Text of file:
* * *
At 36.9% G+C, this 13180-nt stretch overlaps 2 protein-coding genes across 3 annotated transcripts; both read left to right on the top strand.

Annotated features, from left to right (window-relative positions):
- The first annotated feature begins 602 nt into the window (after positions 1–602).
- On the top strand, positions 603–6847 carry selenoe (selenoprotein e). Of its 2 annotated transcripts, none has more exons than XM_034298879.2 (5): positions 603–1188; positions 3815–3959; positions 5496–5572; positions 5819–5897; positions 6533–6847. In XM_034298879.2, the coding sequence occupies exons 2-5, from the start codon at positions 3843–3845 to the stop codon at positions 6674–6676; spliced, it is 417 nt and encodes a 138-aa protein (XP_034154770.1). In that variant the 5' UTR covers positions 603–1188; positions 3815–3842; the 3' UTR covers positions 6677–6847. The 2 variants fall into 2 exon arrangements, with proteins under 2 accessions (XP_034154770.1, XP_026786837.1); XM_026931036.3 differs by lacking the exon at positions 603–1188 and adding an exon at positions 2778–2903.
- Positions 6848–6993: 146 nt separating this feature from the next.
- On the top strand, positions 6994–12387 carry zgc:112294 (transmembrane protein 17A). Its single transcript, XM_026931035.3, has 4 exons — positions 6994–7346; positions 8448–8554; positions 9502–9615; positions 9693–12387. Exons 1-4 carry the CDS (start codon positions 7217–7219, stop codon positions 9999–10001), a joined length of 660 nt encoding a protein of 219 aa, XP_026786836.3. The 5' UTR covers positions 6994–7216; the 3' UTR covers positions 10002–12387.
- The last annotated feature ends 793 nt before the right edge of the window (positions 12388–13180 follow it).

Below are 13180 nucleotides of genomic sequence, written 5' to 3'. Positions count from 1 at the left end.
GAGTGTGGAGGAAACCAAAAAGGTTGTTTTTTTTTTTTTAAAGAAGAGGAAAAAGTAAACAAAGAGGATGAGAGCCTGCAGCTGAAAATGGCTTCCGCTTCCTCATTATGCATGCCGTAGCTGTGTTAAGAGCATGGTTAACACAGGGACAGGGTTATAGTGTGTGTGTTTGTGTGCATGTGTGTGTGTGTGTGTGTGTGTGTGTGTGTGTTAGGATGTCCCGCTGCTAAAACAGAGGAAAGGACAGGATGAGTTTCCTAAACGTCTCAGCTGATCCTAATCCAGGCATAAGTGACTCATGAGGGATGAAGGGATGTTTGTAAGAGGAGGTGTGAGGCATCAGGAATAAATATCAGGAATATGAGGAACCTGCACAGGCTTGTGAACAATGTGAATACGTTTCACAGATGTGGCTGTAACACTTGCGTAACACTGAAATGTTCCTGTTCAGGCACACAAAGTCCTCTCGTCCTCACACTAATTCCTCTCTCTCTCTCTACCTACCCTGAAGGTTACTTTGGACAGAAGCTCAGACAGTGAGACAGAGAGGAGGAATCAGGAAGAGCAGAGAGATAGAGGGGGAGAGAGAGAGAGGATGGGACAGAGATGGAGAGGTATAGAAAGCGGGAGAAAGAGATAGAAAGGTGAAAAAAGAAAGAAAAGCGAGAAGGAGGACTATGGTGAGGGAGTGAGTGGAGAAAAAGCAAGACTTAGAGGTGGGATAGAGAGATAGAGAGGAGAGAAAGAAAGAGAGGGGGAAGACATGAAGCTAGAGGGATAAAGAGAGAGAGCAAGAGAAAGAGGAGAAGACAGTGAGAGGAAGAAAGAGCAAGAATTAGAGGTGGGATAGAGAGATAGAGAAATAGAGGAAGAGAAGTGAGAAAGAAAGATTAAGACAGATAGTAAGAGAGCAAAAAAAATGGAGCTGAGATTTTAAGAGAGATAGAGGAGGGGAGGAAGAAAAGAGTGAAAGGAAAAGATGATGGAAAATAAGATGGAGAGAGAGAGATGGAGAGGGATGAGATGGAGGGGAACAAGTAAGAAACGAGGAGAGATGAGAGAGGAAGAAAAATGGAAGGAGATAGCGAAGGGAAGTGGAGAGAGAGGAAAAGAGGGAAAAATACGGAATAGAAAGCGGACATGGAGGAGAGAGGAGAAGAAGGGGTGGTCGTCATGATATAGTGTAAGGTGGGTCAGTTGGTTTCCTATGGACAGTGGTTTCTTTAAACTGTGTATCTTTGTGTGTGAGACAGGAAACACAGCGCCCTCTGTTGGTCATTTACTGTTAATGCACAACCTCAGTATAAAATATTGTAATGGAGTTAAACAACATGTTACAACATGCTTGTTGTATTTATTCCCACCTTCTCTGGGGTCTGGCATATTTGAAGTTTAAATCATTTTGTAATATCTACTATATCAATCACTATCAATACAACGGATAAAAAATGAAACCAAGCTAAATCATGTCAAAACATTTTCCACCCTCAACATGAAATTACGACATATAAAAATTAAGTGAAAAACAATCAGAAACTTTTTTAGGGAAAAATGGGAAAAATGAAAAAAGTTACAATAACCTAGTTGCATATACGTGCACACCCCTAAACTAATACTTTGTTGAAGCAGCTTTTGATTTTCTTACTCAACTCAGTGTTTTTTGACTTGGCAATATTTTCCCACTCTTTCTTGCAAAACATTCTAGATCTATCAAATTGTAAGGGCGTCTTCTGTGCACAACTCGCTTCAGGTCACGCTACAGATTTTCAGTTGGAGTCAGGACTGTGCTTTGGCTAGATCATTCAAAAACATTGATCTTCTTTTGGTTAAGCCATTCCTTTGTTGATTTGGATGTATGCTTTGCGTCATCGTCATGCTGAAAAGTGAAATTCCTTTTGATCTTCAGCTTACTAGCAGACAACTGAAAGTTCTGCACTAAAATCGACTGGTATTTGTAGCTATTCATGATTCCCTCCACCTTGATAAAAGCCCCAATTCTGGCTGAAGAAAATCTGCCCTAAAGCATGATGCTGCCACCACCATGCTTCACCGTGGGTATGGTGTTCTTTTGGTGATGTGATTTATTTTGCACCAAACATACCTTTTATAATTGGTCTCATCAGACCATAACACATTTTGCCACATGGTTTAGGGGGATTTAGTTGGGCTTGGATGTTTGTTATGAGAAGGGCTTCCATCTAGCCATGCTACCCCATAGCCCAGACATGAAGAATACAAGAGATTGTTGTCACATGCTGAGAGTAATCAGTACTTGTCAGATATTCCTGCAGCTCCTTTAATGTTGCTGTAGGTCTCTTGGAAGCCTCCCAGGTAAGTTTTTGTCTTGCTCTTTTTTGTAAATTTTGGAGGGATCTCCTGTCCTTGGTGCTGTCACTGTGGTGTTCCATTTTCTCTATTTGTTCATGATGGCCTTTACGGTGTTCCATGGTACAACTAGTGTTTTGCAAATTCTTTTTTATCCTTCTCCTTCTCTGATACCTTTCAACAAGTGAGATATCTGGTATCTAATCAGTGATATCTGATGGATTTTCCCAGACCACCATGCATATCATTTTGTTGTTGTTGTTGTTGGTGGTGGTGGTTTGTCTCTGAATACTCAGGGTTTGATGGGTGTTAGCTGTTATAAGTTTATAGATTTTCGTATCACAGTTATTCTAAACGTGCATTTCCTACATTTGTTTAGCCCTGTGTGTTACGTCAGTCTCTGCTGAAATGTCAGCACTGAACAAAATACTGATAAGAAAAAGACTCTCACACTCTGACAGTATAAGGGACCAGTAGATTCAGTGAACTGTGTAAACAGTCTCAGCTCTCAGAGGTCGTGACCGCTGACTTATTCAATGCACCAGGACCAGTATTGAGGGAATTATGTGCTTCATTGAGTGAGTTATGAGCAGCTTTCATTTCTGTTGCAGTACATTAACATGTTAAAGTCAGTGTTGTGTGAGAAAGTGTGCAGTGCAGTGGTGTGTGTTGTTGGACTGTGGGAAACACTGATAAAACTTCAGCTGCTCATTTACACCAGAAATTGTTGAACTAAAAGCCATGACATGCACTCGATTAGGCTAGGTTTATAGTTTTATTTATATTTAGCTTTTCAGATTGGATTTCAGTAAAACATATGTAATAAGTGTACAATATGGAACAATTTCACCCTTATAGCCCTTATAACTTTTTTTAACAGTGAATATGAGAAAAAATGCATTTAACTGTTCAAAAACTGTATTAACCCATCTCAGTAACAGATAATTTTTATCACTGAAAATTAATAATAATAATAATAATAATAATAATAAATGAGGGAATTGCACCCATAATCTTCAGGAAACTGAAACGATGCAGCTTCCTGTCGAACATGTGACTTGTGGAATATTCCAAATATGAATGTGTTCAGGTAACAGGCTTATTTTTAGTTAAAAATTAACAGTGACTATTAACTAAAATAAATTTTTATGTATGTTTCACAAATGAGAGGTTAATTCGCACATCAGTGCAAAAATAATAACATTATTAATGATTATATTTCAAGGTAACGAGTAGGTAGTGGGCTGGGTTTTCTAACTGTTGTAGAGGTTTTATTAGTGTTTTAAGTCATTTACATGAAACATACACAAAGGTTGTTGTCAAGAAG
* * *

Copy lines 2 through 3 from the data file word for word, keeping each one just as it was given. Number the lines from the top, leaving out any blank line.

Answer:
Annotated features, from left to right (window-relative positions):
- The first annotated feature begins 602 nt into the window (after positions 1–602).